Leather and Repeat
October 19, 2009

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“Six thousand dollars? And it’s not even leath-uh,” exclaims Joan Cusack’s bridge-and-tunnel Cyn to Melanie Griffith’s Tess in the ’80s classic Working Girl. Well, working girls as well as ladies who play all day will have a generous bonus of leather options come spring, since plush plongé and couture calfskin were all over the recent runway shows.

I’ve talked about the Celine collection from Phoebe Philo before but her luxe minimalism was a game-changer in fashion – in nearly every exit she worked leather into a series of stark shapes – effortless T-shirts, cropped pullover “shrugs” and gently shaped dresses like the one above. On this side of the Atlantic, Michael Kors’ tastes were decidedly more vanilla as he put a ’80s spin on a white leather shift.

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Donatella Versace reaches back one decade more for her ’70s-centric yet thoroughly modern spring coat, intricately worked with pretty pastel trim, in a standout collection that also included candy-colored leather minis, sweet even with their studded spirals.

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If you just want a little something-something to ward off an early spring chill, Londoner Giles Deacon offered a zipper vest in (with apologies to Tom Wolfe) kandy-kolored tangerine flake. Baby!

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You’d expect the house of Hermès to have the last word, and its “Tennis, Anyone?” collection did not disappoint. Leather master Jean Paul Gaultier’s ingenious pleated skirts of strips of leather and chiffon made for adorable little tennis dresses that will probably see plenty of action – just not on any court. Game, Set, Match!

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3 (Designing) Women
October 12, 2009

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Little-known today, Robert Altman’s 1977 meandering masterpiece 3 Women came up the other day at a shoot when I remarked that our model reminded me of the young Shelley Duvall (“That’s a name you don’t hear everyday,” the photographer said drily.) Based on an actual dream of Altman’s, the story traces the lives of the trio (played by Duvall, Janice Rule and Sissy Spacek) as their identities begin to shift and then merge with each other until the boundaries disappear and, as movie critic Roger Ebert says, “the dream is perhaps shared by all three women, each one imagining the other two, each one lacking what the others possess.”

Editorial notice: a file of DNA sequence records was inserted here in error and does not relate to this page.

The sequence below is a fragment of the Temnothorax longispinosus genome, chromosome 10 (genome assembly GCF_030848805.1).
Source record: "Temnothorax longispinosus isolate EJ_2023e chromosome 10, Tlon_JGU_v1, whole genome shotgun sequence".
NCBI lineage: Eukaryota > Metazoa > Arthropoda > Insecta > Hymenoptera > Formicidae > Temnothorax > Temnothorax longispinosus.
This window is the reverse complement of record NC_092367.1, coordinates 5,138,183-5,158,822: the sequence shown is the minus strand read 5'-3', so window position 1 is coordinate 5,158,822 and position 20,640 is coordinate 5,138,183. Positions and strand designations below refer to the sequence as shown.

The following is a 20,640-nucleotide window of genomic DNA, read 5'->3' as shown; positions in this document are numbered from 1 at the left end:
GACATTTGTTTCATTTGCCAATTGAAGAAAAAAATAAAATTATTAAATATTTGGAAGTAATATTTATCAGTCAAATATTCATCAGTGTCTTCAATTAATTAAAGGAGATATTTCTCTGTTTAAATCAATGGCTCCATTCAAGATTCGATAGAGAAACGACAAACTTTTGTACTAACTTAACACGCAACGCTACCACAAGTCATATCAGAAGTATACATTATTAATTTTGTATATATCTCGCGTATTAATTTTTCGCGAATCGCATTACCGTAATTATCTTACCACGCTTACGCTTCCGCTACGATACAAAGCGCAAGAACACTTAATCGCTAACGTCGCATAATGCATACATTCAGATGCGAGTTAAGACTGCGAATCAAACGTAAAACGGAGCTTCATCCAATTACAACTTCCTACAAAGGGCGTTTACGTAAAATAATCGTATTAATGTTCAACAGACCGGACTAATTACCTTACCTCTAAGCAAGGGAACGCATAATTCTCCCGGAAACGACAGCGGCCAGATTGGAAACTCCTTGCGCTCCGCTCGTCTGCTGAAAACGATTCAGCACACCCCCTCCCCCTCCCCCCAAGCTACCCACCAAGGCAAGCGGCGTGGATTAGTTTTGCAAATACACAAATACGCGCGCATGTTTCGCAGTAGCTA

Oddly, he could have been describing the Spring 2010 collections of three other women in Paris last week, who I’ll call “The Chloé Sisters” – because they all came to prominence at the fabled French house.  Stella McCartney, her former assistant Phoebe Philo and her former assistant Hannah MacGibbon were all on the Paris schedule, the first time all three have had individual shows in the same season.  And all three are British imports, educated at  Central St. Martin’s, and all in their late ’30s.

McCartney, whose namesake line is part of Gucci Group, famously took the design reigns at Chloé in the mid-nineties, replacing none other than Karl Lagerfeld, survived the subsequent tempest in a toile, and revived the house with her blend of tailored jackets (owing partly to her time working on Saville Row) and floaty feminine pieces.

In 2001 she began her namesake collection and Philo was named head designer and took the line in a trendier direction with high-waisted trousers and baby-doll dresses 91ad4194b6d1eeb2and a series of iconic handbags, notably the padlocked Paddington, the pandemonium-causing “it ” bag of the decade. When she left in 2006, saying she wanted more time for her family in London, MacGibbon was next in line but surprisingly she opted out, also citing family as the reason. Chloé then bounced through two other designers, and it’s crazy-cool and counterfeiter-clamoring formula took a big hit.  Last year, MacGibbon was talked into coming back full-time to Chloé where she had been consulting, while Philo was named head designer at the also-shaky Celine across town.

Well, as they say, with no further ado – to the runways. Looks like it’s going to be a sexy and self-assured spring for Stella (friend Gwynie Paltrow must be drooling), her signature jackets sporting a rollicking ruffle, her man-trousers topped off with light and lacy no-frills halters and her party flounces slip-sliding away. All the way to the bank.

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Over at Celine, Philo “wears the pants” with a starkly luxurious leather T-shirt, befitting the investment pricetags and her own intention to clear the decks design-wise this season. So it’s all neutral nuances, the only softness coming from soft white cotton pieces paired with severe dark leather. And her night-time is the right time for a tall-drink-of -water slinky cooler.

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MacGibbon’s collection (her second) for Chloé puts her tomboy spin on these same design codes. Personally, if I never hear the term “boyfriend jacket” again, it will be too soon. But that’s her opening gambit, followed by L.L. Beanery: couture workshirts, hunting-worthy stirrup pants, foul-weather Macs and, in an Nottingwood Forest detour, wool capes.  For spring. It all seemed pretty dark and stormy until, at last, the sun broke blazingly through, in delicate white flounced dresses (that could easily go toe-to-toe with anything Karl ever did for Chloé). With kitten heels no less.

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